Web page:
Portland’s Shanghai Tunnels

Explore the city’s infamous catacombs and draw your own conclusions.

Bex-WaltonDescend beneath the streets of Old Town Chinatown to learn the lore of the Shanghai Tunnels.
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    Bex Walton via Flickr

    In the late 1850s, when Portland’s bars stretched entire city blocks and the waterfront was a bustling hub for international maritime trade, a lonely logger might get more than he bargained for at his local tavern — like a one-way trip to Asia. Called “shanghaiing” or “crimping,” the practice of kidnapping men and selling them as slaves to ship captains in need of crew was common during Portland’s industrial heyday.

    The legend of the Shanghai Tunnels

    Beneath Old Town Chinatown (Portland’s original downtown) in the so-called Shanghai Tunnels, truth starts to mingle with myth. Local lore has it that a labyrinth of interconnected basements, makeshift rooms and low-ceilinged tunnels ran all the way to the waterfront, making it easy to sneak illegal goods (including shanghaied victims) between shore and ship. Some say the tunnels were also used as secret passageways to underground brothels, opium dens and gambling houses, or as temporary prisons for kidnapped men and women.

    It’s the stuff of terrifying legend, filled with stories of forced prostitution, murder, ruined lives and an underground catacomb that facilitated it all. How much of the tales are true is hotly debated, since many of the tunnels are currently inaccessible or collapsed, and little to no archaeological evidence exists to support these stories (except for what tours present as “real artifacts,” which could have been easily purchased at thrift shops). You can decide for yourself by delving into the rich oral history of Portland’s shady underbelly on a Shanghai Tunnel walking tour.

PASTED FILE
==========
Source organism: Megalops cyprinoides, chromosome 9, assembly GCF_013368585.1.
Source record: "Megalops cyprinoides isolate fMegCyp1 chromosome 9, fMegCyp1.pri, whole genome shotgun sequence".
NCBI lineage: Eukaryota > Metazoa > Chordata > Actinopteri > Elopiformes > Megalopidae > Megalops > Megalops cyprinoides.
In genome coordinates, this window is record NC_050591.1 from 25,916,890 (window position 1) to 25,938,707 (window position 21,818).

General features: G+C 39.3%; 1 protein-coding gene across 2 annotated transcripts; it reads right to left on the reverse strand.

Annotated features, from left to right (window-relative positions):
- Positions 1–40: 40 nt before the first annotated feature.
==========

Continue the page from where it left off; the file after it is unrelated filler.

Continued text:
Shanghai Tunnel walking tours

    Two companies offer guided tours: Portland Walking Tours promises “true, inside stories behind ‘crimping'” and “other screwed up and scandalous things” on its “Underground Portland” tour. The Cascade Geographic Society is run by self-proclaimed tunnel historian Michael P. Jones, whose unsubstantiated claims of new-found evidence of the tunnels’ bawdy history has raised many a skeptical eyebrow among local historians and scholars. Each tour begins with an above-ground stroll and history lesson of the area before descending into the dust below street level, where your guide will spin yarns of bawdy, criminal activity.

    Despite tales of tunnels that stretch for miles, the tours don’t extend much farther than the musty, brick-laden basements beneath their starting points. Short passageways propped up by cracking wood planks come to an abrupt stop, but through a couple of iron-barred portholes, you can see long stretches of cobwebbed paths extending into the darkness beneath the city. From there, your imagination takes over, and it’s not hard to envision illegal gambling dens, criminals dropping through a hidden trapdoor to dodge the law, or any number of illicit deeds.

    True or not, touring the tunnels always makes for a great story. And no matter what you conclude, you can quench your thirst post-tour at Hobo’s or grab a slice at Old Town Pizza, where you might take a seat next to resident ghost “Nina” — but that’s another story.


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